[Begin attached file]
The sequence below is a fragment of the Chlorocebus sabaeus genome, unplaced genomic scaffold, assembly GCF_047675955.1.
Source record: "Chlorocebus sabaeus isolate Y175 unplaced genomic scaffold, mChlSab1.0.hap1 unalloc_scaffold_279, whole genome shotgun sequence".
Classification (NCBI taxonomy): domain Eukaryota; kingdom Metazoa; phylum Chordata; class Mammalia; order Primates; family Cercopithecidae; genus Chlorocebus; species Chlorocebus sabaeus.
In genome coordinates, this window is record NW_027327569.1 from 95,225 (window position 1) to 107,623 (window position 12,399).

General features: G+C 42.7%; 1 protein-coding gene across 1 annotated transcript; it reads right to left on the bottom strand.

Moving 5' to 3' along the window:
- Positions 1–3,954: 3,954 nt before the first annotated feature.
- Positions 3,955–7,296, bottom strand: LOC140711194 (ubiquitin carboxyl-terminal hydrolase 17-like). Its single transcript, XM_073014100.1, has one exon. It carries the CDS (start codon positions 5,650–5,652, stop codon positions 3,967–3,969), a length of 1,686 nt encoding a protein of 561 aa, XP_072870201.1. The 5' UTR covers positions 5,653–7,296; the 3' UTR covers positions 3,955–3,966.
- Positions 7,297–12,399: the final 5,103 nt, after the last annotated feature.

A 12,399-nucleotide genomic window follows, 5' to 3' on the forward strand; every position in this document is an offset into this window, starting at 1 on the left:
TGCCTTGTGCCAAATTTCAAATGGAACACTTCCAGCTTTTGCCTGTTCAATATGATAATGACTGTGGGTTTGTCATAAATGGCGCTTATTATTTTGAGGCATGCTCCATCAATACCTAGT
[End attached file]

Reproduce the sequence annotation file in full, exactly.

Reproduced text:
The sequence below is a fragment of the Chlorocebus sabaeus genome, unplaced genomic scaffold, assembly GCF_047675955.1.
Source record: "Chlorocebus sabaeus isolate Y175 unplaced genomic scaffold, mChlSab1.0.hap1 unalloc_scaffold_279, whole genome shotgun sequence".
Classification (NCBI taxonomy): domain Eukaryota; kingdom Metazoa; phylum Chordata; class Mammalia; order Primates; family Cercopithecidae; genus Chlorocebus; species Chlorocebus sabaeus.
In genome coordinates, this window is record NW_027327569.1 from 95,225 (window position 1) to 107,623 (window position 12,399).

General features: G+C 42.7%; 1 protein-coding gene across 1 annotated transcript; it reads right to left on the bottom strand.

Moving 5' to 3' along the window:
- Positions 1–3,954: 3,954 nt before the first annotated feature.
- Positions 3,955–7,296, bottom strand: LOC140711194 (ubiquitin carboxyl-terminal hydrolase 17-like). Its single transcript, XM_073014100.1, has one exon. It carries the CDS (start codon positions 5,650–5,652, stop codon positions 3,967–3,969), a length of 1,686 nt encoding a protein of 561 aa, XP_072870201.1. The 5' UTR covers positions 5,653–7,296; the 3' UTR covers positions 3,955–3,966.
- Positions 7,297–12,399: the final 5,103 nt, after the last annotated feature.

A 12,399-nucleotide genomic window follows, 5' to 3' on the forward strand; every position in this document is an offset into this window, starting at 1 on the left:
TGCCTTGTGCCAAATTTCAAATGGAACACTTCCAGCTTTTGCCTGTTCAATATGATAATGACTGTGGGTTTGTCATAAATGGCGCTTATTATTTTGAGGCATGCTCCATCAATACCTAGT